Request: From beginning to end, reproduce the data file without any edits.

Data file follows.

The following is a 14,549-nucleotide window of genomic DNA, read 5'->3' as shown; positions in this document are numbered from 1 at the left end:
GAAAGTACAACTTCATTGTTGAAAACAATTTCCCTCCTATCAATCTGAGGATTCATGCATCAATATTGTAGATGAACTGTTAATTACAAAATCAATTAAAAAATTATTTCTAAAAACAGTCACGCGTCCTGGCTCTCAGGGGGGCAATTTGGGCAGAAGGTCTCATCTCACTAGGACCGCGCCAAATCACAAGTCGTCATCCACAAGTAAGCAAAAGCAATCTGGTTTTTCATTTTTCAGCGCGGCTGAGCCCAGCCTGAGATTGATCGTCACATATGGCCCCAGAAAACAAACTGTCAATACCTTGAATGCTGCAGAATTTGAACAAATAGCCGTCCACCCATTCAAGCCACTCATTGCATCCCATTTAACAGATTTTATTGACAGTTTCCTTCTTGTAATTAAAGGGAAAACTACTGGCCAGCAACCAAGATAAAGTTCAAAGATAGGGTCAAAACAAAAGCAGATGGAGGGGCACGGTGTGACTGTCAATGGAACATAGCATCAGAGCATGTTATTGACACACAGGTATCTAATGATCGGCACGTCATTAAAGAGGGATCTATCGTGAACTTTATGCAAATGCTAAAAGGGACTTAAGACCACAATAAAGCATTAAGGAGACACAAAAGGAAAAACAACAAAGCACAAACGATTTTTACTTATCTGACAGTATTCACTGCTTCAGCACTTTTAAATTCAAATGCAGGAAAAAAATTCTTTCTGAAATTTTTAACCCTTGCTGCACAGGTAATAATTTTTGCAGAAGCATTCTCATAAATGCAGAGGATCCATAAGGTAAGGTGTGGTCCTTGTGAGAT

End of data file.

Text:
The following is a 14,549-nucleotide window of genomic DNA, read 5'->3' as shown; positions in this document are numbered from 1 at the left end:
GAAAGTACAACTTCATTGTTGAAAACAATTTCCCTCCTATCAATCTGAGGATTCATGCATCAATATTGTAGATGAACTGTTAATTACAAAATCAATTAAAAAATTATTTCTAAAAACAGTCACGCGTCCTGGCTCTCAGGGGGGCAATTTGGGCAGAAGGTCTCATCTCACTAGGACCGCGCCAAATCACAAGTCGTCATCCACAAGTAAGCAAAAGCAATCTGGTTTTTCATTTTTCAGCGCGGCTGAGCCCAGCCTGAGATTGATCGTCACATATGGCCCCAGAAAACAAACTGTCAATACCTTGAATGCTGCAGAATTTGAACAAATAGCCGTCCACCCATTCAAGCCACTCATTGCATCCCATTTAACAGATTTTATTGACAGTTTCCTTCTTGTAATTAAAGGGAAAACTACTGGCCAGCAACCAAGATAAAGTTCAAAGATAGGGTCAAAACAAAAGCAGATGGAGGGGCACGGTGTGACTGTCAATGGAACATAGCATCAGAGCATGTTATTGACACACAGGTATCTAATGATCGGCACGTCATTAAAGAGGGATCTATCGTGAACTTTATGCAAATGCTAAAAGGGACTTAAGACCACAATAAAGCATTAAGGAGACACAAAAGGAAAAACAACAAAGCACAAACGATTTTTACTTATCTGACAGTATTCACTGCTTCAGCACTTTTAAATTCAAATGCAGGAAAAAAATTCTTTCTGAAATTTTTAACCCTTGCTGCACAGGTAATAATTTTTGCAGAAGCATTCTCATAAATGCAGAGGATCCATAAGGTAAGGTGTGGTCCTTGTGAGAT